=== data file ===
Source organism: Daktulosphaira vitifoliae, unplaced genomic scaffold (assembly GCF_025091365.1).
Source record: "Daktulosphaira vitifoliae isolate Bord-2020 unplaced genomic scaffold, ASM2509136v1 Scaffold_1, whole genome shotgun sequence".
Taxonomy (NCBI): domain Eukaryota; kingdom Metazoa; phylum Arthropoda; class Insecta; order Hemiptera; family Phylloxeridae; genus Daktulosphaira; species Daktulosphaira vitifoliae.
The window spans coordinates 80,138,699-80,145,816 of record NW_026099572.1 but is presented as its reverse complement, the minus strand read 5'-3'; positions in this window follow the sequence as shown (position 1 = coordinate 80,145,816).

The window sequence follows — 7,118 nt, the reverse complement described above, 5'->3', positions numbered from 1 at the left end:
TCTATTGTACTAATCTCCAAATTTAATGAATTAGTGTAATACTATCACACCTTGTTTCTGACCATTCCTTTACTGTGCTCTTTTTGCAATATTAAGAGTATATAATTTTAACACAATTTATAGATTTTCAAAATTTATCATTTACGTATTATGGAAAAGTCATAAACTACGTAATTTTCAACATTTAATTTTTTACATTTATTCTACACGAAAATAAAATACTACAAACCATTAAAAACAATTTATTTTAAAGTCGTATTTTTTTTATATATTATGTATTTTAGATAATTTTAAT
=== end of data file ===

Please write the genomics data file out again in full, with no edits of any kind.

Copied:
Source organism: Daktulosphaira vitifoliae, unplaced genomic scaffold (assembly GCF_025091365.1).
Source record: "Daktulosphaira vitifoliae isolate Bord-2020 unplaced genomic scaffold, ASM2509136v1 Scaffold_1, whole genome shotgun sequence".
Taxonomy (NCBI): domain Eukaryota; kingdom Metazoa; phylum Arthropoda; class Insecta; order Hemiptera; family Phylloxeridae; genus Daktulosphaira; species Daktulosphaira vitifoliae.
The window spans coordinates 80,138,699-80,145,816 of record NW_026099572.1 but is presented as its reverse complement, the minus strand read 5'-3'; positions in this window follow the sequence as shown (position 1 = coordinate 80,145,816).

The window sequence follows — 7,118 nt, the reverse complement described above, 5'->3', positions numbered from 1 at the left end:
TCTATTGTACTAATCTCCAAATTTAATGAATTAGTGTAATACTATCACACCTTGTTTCTGACCATTCCTTTACTGTGCTCTTTTTGCAATATTAAGAGTATATAATTTTAACACAATTTATAGATTTTCAAAATTTATCATTTACGTATTATGGAAAAGTCATAAACTACGTAATTTTCAACATTTAATTTTTTACATTTATTCTACACGAAAATAAAATACTACAAACCATTAAAAACAATTTATTTTAAAGTCGTATTTTTTTTATATATTATGTATTTTAGATAATTTTAAT